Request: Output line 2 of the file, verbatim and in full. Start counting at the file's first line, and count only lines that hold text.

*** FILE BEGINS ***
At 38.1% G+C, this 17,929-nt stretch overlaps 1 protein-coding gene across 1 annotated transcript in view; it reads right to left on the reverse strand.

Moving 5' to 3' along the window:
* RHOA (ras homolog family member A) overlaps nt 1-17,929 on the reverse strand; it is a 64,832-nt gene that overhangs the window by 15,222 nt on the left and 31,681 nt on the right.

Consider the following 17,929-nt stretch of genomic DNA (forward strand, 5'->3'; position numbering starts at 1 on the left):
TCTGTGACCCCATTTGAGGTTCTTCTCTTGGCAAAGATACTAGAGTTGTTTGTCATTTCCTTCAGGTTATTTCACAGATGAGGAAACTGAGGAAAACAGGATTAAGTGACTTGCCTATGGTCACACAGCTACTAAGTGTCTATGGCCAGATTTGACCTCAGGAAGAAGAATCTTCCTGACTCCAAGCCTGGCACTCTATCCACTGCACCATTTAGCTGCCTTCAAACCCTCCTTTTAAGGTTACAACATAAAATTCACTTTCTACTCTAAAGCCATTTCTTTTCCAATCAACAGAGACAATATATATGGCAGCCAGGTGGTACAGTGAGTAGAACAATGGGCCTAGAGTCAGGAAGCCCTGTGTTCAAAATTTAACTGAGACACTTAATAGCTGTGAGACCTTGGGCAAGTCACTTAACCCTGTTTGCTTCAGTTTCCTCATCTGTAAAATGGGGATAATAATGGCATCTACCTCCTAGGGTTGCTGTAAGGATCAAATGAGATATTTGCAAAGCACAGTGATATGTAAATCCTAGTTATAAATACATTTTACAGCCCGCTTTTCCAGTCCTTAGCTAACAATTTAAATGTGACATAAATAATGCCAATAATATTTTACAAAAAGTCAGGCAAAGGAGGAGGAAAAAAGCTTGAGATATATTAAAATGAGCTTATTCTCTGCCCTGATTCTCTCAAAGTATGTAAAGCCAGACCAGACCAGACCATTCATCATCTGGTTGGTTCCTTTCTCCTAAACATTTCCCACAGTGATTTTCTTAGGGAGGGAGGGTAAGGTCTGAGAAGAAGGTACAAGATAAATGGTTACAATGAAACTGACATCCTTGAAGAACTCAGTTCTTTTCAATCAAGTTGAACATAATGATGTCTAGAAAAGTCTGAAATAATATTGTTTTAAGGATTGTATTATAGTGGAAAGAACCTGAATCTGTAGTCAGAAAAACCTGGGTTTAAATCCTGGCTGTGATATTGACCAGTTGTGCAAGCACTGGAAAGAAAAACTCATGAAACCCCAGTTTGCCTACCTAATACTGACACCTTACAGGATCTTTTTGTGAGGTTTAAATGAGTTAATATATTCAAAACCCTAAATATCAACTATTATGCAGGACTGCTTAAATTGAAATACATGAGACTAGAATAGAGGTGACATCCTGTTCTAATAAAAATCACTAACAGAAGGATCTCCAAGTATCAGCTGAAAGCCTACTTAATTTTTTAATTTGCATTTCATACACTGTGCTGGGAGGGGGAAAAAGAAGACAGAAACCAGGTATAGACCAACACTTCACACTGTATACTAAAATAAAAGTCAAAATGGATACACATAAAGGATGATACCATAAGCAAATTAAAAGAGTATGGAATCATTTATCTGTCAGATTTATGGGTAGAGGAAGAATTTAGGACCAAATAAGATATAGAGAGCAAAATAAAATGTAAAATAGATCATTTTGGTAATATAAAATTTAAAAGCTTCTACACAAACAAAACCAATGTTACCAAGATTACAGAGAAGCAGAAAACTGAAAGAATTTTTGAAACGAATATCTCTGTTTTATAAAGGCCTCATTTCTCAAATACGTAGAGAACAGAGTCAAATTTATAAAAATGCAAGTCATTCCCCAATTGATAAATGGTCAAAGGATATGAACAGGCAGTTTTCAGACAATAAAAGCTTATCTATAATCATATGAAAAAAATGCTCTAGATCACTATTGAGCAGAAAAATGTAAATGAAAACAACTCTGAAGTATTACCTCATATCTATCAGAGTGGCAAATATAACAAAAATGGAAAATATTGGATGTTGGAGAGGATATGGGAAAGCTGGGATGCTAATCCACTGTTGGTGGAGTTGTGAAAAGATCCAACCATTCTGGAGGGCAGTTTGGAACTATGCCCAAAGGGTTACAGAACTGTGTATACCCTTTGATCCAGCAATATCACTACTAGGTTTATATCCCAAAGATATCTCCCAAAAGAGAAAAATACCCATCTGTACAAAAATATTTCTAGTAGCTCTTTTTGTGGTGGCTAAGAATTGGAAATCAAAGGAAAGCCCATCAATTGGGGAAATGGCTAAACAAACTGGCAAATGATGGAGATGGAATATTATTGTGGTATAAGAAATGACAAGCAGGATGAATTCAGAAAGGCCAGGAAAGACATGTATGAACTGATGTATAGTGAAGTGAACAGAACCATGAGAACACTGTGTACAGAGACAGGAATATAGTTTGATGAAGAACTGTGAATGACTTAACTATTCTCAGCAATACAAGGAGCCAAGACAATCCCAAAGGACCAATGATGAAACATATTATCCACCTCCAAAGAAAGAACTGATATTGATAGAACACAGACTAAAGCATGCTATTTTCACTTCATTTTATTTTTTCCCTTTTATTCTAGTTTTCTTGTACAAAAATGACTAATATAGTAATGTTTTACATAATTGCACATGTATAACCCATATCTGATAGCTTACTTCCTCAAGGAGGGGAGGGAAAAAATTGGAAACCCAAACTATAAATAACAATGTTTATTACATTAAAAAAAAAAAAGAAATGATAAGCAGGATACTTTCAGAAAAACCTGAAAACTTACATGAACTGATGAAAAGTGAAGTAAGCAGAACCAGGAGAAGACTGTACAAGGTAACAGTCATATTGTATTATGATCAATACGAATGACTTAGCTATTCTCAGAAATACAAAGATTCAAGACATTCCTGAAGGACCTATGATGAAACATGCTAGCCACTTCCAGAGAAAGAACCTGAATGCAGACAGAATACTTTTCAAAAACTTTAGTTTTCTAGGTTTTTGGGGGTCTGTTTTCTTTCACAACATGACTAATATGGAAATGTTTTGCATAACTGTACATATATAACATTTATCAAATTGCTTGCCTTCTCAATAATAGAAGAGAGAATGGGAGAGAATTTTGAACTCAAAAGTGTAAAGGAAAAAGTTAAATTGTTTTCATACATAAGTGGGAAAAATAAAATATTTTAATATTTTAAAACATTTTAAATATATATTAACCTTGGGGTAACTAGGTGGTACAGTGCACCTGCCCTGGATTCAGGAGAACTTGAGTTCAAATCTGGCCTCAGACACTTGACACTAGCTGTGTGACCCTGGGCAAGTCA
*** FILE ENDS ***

Moving 5' to 3' along the window: